What is sheol and Gehenna?
hell. In hell. … equivalent of the Hebrew terms Sheʾōl (or Sheol) and Gehinnom, or Gehenna (Hebrew: gê-hinnōm). The term Hell is also used for the Greek Hades and Tartarus, which have markedly different connotations.
Because of the association with burning in fire the name Gehinnom (or, from the Greek, Gehenna) became the name in post-biblical Judaism (and in the New Testament) for the place of torment of the wicked after death. Thus Gehinnom and its opposite Gan Eden are synonymous with heaven and hell.
: a place or state of misery. : hell sense 1a(2)
Flames of Gehenna: A spell which creates an illusion, spitting tongues of crimson flame towards the sky. The wall of illusionary flames sway like a veil and encircles an area like a girdle. Ainz states that it has effects that allow demons standing inside the fire benefit from improved attributes.
The word Nephilim is loosely translated as giants in some translations of the Hebrew Bible, but left untranslated in others. Jewish explanations interpret them as hybrid sons of fallen angels.
The New Testament word which corresponds to the Old Testament word Sheol is Hades. It was used in the Sep- tuagint as the translation of Sheol.
raca in British English
(ˈrɑːkə ) adjective. a biblical word meaning ' worthless' or ' empty' Word origin. from Aramaic.
At death his Spirit went to the Father in heaven, and then returned to be clothed in the resurrection body, in which he appeared to the disciples over a period of 40 days before the ascension. The statement in John 20:17 tells us that the ascension of the resurrected Christ had not yet happened.
Though Demiurge is a sadistic demon that thrives on the pain of other creatures, he has a more artistic side to him. He is a skilled carpenter and artisan, with hobbies of crafting beautiful works of art.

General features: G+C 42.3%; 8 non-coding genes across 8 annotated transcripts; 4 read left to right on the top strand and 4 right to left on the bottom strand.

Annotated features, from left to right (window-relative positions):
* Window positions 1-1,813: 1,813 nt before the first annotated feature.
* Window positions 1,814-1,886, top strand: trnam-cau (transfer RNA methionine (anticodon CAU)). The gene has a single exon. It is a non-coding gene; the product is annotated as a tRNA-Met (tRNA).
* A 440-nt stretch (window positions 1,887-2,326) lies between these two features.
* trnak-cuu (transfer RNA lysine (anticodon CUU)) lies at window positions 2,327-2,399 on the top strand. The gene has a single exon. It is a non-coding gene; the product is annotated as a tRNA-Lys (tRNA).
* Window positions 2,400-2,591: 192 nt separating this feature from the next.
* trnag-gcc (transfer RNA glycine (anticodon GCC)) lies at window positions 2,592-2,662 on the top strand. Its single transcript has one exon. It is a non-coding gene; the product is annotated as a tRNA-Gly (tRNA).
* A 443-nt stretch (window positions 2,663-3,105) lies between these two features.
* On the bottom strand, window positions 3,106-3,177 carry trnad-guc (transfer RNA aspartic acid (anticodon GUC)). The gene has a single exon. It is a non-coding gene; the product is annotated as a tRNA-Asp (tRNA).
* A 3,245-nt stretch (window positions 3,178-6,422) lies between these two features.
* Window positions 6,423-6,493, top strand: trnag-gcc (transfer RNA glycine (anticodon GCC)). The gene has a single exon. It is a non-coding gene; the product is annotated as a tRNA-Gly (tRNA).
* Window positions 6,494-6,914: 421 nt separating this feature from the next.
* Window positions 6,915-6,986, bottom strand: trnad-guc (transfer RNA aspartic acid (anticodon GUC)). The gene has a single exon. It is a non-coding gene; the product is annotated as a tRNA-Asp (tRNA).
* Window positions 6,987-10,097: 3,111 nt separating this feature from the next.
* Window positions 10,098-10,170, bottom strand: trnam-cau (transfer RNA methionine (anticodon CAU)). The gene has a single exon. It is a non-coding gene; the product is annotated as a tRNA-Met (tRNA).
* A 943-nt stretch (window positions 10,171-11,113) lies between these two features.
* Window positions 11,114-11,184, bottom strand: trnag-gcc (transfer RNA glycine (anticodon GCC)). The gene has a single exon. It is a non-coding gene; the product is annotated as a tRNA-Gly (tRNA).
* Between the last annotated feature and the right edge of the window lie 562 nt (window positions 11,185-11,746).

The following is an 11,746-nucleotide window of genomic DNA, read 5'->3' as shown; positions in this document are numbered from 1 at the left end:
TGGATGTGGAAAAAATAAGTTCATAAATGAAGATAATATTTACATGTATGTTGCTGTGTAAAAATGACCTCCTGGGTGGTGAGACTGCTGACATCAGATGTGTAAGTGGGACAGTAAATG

Powers and Abilities
Despite being one of the weaker Floor Guardians, Demiurge is a very powerful member of Nazarick and is one of the few that has shown to possess such power that rivals with Ainz Ooal Gown (the other being Shalltear Bloodfallen).
Is Demiurge loyal?
Despite his loyalty to Ainz, it's shown that his true loyalty and allegiance remains with Ulbert. During the time when he is making stories to about Ainz in order to make the humans more loyal to him, Ainz feels that what Demiurge really wishes for is the return of his creator one day.
The Old Testament word for the abode of the dead is Sheol. It is derived, as most scholars think, from a word meaning hollow. To the Hebrew mind Sheol was simply the state or abode of the dead. It was not the same as the grave, though it was so translated in some of the older versions.
Sheol (/ˈʃiː. oʊl, -əl/ SHEE-ohl, -uhl; Hebrew: שְׁאוֹל Šəʾōl, Tiberian: Šŏʾōl) in the Hebrew Bible is a place of still darkness which lies after death. Although not well defined in the Tanakh, Sheol in this view was a subterranean underworld where the souls of the dead went after the body died.
But in the New Living Translation of Psalm 68:19, Selah is translated as “Interlude.” “Praise the Lord; praise God our savior! For each day, he carries us in his arms. Interlude.” This could mean a musical interlude, considering the Psalms are often used as hymns.
Roman Catholic Christians who believe in purgatory interpret passages such as 2 Maccabees 12:41–46, 2 Timothy 1:18, Matthew 12:32, Luke 23:43, 1 Corinthians 3:11–3:15 and Hebrews 12:29 as support for prayer for purgatorial souls who are believed to be within an active interim state for the dead undergoing purifying ...
In religious or mythological cosmology, the seven heavens refer to seven levels or divisions of the Heavens. The concept, also found in the ancient Mesopotamian religions, can be found in Judaism, Christianity, and Islam; a similar concept is also found in some other religions such as Hinduism.
Sacred Scripture teaches that Enoch and Elijah were assumed into heaven while still alive and not experiencing physical death.
"Bosom of Abraham" refers to the place of comfort in the biblical Sheol (or Hades in the Greek Septuagint version of the Hebrew scriptures from around 200 BC, and therefore so described in the New Testament) where the righteous dead abided prior to Jesus' resurrection.
In Christianity it is as a place of after-death punishment of the wicked. The phrase is used in five verses of the Book of Revelation. In the biblical context, the concept seems analogous to the Jewish Gehenna, or the more common concept of Hell.